It’s an endless list of numbing shame. Type “Facebook” followed by something horrible into your preferred search engine and you’ll probably get results. Don’t try it with pedo stuff. Seriously. That alone is enough to make me glad I’m deleting Facebook.

In a world where the average Joe or Jane can’t distinguish between a real post and a fake one and technology has reached a point where you can use AI to create video of any person saying anything you want, what do we do? The only response is to leap from the platform itself and go back to basics. Against an enemy whose sole motive is engagement, the only weapon we have is to disengage.

A graphic of a metal chain snapping in half.

Over the years, I curated my friends list from 400 down to 97 people, most of whom I’d term acquaintances or coworkers. Half or less are actually people I’d go have a beer with after work. I’m picky and introverted; sue me. I decided to read back over the last 1000 items in my Facebook news feed. Of that thousand items:

  • 239 were sponsored. That’s 24% ads.
  • 491 were from groups I’m a member of, posted by people I don’t know directly. Some of it was relevant or interesting. Most of it wasn’t. I have my groups curated to only show posts from a small handful that represent things I’m interested in. Just shy of 50% of the things I saw came from interest groups.
  • 87 were things from Facebook suggesting new people or groups to look at and join or become friends with. 9% consisted of Facebook advertising itself to me, basically.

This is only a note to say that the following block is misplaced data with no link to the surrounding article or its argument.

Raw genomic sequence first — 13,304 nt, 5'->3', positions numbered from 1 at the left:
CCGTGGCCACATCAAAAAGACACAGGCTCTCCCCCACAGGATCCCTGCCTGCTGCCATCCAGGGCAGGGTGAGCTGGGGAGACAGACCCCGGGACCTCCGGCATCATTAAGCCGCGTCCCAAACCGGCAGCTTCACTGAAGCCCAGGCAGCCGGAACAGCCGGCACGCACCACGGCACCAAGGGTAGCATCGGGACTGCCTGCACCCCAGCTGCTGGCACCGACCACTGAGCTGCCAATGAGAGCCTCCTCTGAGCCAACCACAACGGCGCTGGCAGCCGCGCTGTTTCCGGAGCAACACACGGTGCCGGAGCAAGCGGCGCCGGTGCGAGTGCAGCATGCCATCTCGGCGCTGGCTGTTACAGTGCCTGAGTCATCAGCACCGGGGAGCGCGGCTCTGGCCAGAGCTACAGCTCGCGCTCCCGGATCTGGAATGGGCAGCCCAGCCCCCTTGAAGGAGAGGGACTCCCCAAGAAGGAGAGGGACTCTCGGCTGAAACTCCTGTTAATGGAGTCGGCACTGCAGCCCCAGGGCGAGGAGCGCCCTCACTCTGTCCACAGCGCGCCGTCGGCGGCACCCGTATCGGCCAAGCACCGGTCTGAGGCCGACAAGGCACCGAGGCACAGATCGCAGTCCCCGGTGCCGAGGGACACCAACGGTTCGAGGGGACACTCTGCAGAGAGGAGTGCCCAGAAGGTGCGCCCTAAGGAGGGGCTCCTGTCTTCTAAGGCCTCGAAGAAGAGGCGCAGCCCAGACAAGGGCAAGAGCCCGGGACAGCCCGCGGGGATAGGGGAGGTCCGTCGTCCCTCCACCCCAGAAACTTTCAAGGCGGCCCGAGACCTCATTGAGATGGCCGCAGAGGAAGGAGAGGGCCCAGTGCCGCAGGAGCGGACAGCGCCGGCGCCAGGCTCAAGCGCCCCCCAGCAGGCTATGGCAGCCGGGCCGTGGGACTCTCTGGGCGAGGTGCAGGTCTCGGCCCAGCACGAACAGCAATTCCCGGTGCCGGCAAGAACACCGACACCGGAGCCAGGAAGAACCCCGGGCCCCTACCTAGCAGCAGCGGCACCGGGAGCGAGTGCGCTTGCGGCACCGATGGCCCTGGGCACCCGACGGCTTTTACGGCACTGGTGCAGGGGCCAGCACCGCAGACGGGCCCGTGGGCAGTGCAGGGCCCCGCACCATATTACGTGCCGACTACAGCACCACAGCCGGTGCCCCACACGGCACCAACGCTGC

• 183 were actual posts by people on my friends list. Most of those were things they shared, rather than original content like a picture they took, or a blurb they wrote. 18.3% of the content was “real.”

18.3% of the content I saw was from people I know. That’s not a slam on my friends; they wrote and photographed and did a lot more than that 18.3% would lead you to believe. Facebook only let me see that 18.3% because that’s what the algorithm decided would result in my engagement.

I know that my experience is likely unique. I have a highly curated friends list. I only Like things I actually like and want to hear more about and I unfollow or hide things that are not relevant to me with savage regularity. My Facebook news feed is probably far more curated than the average user’s is. But even with everything I could to do minimize unwanted content, only 18.3% came from the people I want to see.

I could go to my friends’ pages and see all of their content, or change settings to make sure they all show up first together, but the ads will still run rampant, and the algorithms will still cut out a great deal of content in its blind need to drive my engagement profile up.